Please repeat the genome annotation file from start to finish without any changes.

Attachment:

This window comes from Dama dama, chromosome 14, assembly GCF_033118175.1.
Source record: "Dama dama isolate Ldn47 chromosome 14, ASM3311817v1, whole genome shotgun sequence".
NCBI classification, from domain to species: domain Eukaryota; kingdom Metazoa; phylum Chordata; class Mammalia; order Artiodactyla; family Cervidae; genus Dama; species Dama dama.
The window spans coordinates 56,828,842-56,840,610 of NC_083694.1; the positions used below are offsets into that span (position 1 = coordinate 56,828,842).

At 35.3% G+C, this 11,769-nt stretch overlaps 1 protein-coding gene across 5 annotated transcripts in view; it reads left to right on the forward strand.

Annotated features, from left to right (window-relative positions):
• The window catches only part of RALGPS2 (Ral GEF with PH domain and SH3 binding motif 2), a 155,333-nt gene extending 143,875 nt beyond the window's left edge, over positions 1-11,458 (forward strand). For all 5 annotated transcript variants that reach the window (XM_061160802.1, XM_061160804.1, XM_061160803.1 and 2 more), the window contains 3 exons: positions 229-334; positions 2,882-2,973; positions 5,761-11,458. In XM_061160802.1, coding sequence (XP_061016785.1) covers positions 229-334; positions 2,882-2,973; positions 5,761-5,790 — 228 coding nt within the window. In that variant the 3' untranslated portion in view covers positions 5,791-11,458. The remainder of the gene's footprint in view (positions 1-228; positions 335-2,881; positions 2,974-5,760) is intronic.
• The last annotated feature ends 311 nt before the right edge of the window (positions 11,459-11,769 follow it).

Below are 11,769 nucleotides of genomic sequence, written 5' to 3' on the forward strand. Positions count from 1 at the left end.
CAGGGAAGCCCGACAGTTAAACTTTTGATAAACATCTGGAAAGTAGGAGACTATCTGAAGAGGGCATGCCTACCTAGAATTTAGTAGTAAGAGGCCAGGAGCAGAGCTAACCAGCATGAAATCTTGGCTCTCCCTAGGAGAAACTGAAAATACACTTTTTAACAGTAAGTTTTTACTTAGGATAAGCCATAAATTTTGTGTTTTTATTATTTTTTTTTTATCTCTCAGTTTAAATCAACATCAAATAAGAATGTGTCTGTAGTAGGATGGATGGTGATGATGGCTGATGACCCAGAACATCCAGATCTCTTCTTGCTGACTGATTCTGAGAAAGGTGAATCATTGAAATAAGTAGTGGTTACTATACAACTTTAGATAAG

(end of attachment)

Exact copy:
This window comes from Dama dama, chromosome 14, assembly GCF_033118175.1.
Source record: "Dama dama isolate Ldn47 chromosome 14, ASM3311817v1, whole genome shotgun sequence".
NCBI classification, from domain to species: domain Eukaryota; kingdom Metazoa; phylum Chordata; class Mammalia; order Artiodactyla; family Cervidae; genus Dama; species Dama dama.
The window spans coordinates 56,828,842-56,840,610 of NC_083694.1; the positions used below are offsets into that span (position 1 = coordinate 56,828,842).

At 35.3% G+C, this 11,769-nt stretch overlaps 1 protein-coding gene across 5 annotated transcripts in view; it reads left to right on the forward strand.

Annotated features, from left to right (window-relative positions):
• The window catches only part of RALGPS2 (Ral GEF with PH domain and SH3 binding motif 2), a 155,333-nt gene extending 143,875 nt beyond the window's left edge, over positions 1-11,458 (forward strand). For all 5 annotated transcript variants that reach the window (XM_061160802.1, XM_061160804.1, XM_061160803.1 and 2 more), the window contains 3 exons: positions 229-334; positions 2,882-2,973; positions 5,761-11,458. In XM_061160802.1, coding sequence (XP_061016785.1) covers positions 229-334; positions 2,882-2,973; positions 5,761-5,790 — 228 coding nt within the window. In that variant the 3' untranslated portion in view covers positions 5,791-11,458. The remainder of the gene's footprint in view (positions 1-228; positions 335-2,881; positions 2,974-5,760) is intronic.
• The last annotated feature ends 311 nt before the right edge of the window (positions 11,459-11,769 follow it).

Below are 11,769 nucleotides of genomic sequence, written 5' to 3' on the forward strand. Positions count from 1 at the left end.
CAGGGAAGCCCGACAGTTAAACTTTTGATAAACATCTGGAAAGTAGGAGACTATCTGAAGAGGGCATGCCTACCTAGAATTTAGTAGTAAGAGGCCAGGAGCAGAGCTAACCAGCATGAAATCTTGGCTCTCCCTAGGAGAAACTGAAAATACACTTTTTAACAGTAAGTTTTTACTTAGGATAAGCCATAAATTTTGTGTTTTTATTATTTTTTTTTTATCTCTCAGTTTAAATCAACATCAAATAAGAATGTGTCTGTAGTAGGATGGATGGTGATGATGGCTGATGACCCAGAACATCCAGATCTCTTCTTGCTGACTGATTCTGAGAAAGGTGAATCATTGAAATAAGTAGTGGTTACTATACAACTTTAGATAAG